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originally posted by: neo96
I don't see it that way since someone just called for 'net neutral' from the oval office with 'tighter' rules.
Which means more regulation.
Arguing that it's an "Obama Administration" grab for more regulations is a fallacy, is the impetus began under the previous administration (and was embraced)
President Obama calls for tighter rules from the FCC -- leaving a little bit of wiggle room -- in an effort to preserve a "free and open Internet."
originally posted by: OpenMindedRealist
When I see evidence of corporate greed interefering with internet freedom, I will consider supporting government regulation.
originally posted by: ketsuko
You put the government in charge of the 'net and they can then start to regulate what you see on it ... you know, like those embarrassing stories.
originally posted by: thov420
a reply to: beezzer
Do you complain about the electric/natural gas/phone company having the government in control? No matter what you say/how much electric/gas you use, the government can't just arbitrarily come in and shut you off or lower your service. That's what net neutrality would protect.
originally posted by: AboveBoard
What do you see happening directly to ATS as a result? I know you may have already answered that, and if so I'm sorry - I haven't read the entire thread.
originally posted by: beezzer
There are threads about "smart meters" that could shut you off if you use too much power,
originally posted by: peck420
a reply to: Indigo5
You make the same naive mistake most do in these discussions, you assume that infrastructure is a giant cash cow for the company that installed it.
I guess that is why the government makes so much money off of roadworks!
ISPs pay for a part of these infrastructures through their purchase of leased lines and, in some cases, payments to universities for rent and local administration. For the most part, the joint costs of the infrastructures are picked up directly by end users and are not included in the prices charged by ISPs.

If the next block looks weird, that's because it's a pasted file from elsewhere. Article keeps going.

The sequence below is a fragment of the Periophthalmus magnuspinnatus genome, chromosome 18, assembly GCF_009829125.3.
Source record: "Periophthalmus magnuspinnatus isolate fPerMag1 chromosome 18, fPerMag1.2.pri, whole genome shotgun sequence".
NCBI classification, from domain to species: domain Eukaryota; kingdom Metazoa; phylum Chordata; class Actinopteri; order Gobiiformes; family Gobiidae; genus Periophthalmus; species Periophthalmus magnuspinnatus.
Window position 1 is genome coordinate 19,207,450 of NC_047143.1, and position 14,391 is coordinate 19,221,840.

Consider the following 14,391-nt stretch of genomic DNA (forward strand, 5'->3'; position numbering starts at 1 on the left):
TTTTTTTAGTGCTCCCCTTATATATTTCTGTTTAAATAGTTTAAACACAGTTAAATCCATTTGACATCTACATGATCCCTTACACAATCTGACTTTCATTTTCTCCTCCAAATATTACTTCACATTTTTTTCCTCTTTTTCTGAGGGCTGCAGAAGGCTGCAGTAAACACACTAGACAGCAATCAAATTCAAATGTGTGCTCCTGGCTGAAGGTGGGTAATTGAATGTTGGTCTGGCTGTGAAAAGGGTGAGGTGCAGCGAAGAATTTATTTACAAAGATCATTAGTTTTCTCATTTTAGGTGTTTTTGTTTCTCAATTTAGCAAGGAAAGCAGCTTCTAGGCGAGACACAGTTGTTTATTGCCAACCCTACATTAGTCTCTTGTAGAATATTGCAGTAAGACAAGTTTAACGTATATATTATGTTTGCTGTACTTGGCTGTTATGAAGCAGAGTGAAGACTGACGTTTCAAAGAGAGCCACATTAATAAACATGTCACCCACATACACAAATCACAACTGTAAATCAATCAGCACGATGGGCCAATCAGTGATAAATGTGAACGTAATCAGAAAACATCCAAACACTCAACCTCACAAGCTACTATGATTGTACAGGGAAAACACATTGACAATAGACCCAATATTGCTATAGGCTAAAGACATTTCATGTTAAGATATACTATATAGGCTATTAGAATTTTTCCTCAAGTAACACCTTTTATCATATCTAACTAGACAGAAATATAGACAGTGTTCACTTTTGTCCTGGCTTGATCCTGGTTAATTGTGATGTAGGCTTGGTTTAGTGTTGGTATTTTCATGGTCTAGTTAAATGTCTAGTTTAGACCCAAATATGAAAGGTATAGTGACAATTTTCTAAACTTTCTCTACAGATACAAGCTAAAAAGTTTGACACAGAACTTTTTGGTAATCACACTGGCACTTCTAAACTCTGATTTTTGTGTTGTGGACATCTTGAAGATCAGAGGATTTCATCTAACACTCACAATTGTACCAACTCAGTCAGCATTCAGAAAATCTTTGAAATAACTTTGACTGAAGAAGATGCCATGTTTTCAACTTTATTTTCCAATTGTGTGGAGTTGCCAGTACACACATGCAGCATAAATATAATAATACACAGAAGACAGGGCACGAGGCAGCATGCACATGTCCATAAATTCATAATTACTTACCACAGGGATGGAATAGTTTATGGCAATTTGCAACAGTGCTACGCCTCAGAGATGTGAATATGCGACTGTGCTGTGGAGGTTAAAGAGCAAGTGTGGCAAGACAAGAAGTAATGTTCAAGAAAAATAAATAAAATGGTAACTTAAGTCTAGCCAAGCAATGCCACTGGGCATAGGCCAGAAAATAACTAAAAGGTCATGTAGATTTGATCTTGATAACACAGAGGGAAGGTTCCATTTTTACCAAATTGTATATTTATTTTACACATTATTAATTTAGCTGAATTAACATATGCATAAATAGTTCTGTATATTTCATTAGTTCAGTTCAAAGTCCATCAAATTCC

The hardware and software costs described above are part of the costs of obtaining Internet service, as is the cost of the users' computers, and the LAN infrastructure in which large customers have invested.
This is an important feature of Internet economics: substantial elements of cost are borne by the user and not the ISP. Consequently, user costs are considerably higher than the charges set by the ISP.
While Verizon has continuously told anyone who will listen that using the Title II classification for its broadband networks would harm innovation and investment, Verizon appears to have failed to disclose a basic fact to regulators and the courts:
FiOS uses a FTTP, 'fiber to the premises' network which has been based on the Title II, common carriage, telecommunications classification for about a decade. Why? Title II gives Verizon the ability to use the existing telecommunications rights of way, but it also has allowed Verizon to use basic phone customers as defacto investors through multiple rate increases to fund this FTTP network, which we documented in New York State. See our report: 'It's All Interconnected" (which we have also filed in this proceeding.)